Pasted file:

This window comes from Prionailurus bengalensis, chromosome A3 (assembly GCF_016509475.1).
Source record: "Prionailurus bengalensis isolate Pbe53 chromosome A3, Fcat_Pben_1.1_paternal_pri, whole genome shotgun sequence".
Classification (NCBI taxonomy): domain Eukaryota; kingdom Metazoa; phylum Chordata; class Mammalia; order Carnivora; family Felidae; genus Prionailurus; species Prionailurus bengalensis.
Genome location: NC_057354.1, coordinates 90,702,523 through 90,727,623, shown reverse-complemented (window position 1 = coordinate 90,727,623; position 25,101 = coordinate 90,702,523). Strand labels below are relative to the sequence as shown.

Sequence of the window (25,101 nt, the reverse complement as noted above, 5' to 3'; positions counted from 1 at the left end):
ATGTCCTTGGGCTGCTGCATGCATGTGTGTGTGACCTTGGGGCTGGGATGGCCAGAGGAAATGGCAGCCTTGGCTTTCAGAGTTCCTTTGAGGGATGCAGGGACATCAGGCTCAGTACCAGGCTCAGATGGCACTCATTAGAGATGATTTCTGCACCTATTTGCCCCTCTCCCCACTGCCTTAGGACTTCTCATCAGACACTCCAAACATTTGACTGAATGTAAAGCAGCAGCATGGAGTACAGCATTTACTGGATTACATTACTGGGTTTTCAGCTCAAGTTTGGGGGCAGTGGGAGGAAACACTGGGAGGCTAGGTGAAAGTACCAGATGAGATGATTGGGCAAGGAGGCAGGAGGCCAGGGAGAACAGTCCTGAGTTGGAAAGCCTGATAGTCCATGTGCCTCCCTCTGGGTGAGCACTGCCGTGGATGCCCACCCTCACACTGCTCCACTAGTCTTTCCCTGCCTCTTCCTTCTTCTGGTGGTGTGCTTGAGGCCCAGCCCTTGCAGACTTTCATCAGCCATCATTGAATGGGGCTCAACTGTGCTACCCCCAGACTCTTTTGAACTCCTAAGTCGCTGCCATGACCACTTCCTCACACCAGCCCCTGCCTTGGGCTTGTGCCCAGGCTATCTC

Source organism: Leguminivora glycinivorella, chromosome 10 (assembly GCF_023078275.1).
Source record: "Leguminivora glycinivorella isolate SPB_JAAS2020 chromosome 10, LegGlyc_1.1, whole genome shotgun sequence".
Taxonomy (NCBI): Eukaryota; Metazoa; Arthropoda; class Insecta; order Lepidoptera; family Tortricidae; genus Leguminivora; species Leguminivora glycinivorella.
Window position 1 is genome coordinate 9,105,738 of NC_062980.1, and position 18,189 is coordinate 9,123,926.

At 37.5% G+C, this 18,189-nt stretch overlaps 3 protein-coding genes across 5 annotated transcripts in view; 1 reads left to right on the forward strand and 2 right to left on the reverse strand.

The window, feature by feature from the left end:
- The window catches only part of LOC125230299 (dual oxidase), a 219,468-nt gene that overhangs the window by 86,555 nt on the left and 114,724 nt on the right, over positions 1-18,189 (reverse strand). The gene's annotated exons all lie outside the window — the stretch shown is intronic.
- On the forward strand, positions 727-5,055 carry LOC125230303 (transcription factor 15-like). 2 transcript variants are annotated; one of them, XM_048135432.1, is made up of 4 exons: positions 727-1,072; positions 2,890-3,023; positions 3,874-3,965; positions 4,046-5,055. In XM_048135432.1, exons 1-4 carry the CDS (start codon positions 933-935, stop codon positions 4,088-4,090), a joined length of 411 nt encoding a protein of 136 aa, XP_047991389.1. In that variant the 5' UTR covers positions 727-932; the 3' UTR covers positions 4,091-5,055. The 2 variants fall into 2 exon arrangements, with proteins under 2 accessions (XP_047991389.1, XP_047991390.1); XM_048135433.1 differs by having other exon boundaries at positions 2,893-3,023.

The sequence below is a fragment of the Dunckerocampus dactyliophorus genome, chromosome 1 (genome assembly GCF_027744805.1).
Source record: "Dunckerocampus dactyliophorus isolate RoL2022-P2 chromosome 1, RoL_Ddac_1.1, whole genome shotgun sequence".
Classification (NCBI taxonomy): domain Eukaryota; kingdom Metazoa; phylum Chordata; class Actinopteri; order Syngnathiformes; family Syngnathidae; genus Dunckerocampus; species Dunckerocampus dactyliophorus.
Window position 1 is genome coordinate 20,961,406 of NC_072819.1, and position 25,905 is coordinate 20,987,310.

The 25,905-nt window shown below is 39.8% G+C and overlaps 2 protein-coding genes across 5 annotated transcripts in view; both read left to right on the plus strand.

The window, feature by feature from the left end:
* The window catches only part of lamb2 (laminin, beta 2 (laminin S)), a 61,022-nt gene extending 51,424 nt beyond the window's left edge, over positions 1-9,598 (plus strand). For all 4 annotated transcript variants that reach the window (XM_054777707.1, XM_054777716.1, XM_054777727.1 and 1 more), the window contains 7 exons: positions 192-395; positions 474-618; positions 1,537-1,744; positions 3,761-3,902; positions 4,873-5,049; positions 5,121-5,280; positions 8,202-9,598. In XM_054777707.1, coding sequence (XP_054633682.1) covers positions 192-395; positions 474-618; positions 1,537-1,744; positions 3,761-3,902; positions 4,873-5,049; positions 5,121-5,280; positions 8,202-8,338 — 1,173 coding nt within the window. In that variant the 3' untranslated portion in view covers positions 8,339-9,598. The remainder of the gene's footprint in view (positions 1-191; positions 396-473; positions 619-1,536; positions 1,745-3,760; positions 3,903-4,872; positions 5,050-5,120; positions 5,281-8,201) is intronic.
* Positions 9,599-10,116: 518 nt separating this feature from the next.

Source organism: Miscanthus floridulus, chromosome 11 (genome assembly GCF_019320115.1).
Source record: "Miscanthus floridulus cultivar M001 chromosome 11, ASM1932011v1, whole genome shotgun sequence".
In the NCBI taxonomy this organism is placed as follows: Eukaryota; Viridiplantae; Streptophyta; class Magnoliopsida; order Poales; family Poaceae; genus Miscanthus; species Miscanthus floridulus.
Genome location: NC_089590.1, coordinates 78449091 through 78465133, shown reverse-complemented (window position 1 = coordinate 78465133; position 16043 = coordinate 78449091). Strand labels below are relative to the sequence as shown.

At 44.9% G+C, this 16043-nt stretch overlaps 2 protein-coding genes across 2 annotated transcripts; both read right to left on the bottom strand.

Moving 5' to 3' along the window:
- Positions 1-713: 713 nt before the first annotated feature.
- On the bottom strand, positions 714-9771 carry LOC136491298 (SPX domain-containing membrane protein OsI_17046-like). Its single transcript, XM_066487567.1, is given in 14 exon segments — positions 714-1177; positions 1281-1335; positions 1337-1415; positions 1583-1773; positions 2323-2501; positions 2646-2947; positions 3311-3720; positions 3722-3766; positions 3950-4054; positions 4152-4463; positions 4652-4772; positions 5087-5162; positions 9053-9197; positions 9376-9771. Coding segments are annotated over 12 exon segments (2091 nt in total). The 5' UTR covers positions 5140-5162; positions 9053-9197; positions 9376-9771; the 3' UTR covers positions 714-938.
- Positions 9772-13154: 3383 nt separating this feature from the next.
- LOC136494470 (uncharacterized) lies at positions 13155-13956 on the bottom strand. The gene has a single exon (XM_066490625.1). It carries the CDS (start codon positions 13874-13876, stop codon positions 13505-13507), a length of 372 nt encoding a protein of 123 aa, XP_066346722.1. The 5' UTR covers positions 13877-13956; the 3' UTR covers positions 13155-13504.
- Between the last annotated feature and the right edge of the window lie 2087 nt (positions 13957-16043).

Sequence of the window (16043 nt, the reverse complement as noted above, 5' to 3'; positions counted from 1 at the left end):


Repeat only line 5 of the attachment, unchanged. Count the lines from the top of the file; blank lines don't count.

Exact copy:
Sequence of the window (25,101 nt, the reverse complement as noted above, 5' to 3'; positions counted from 1 at the left end):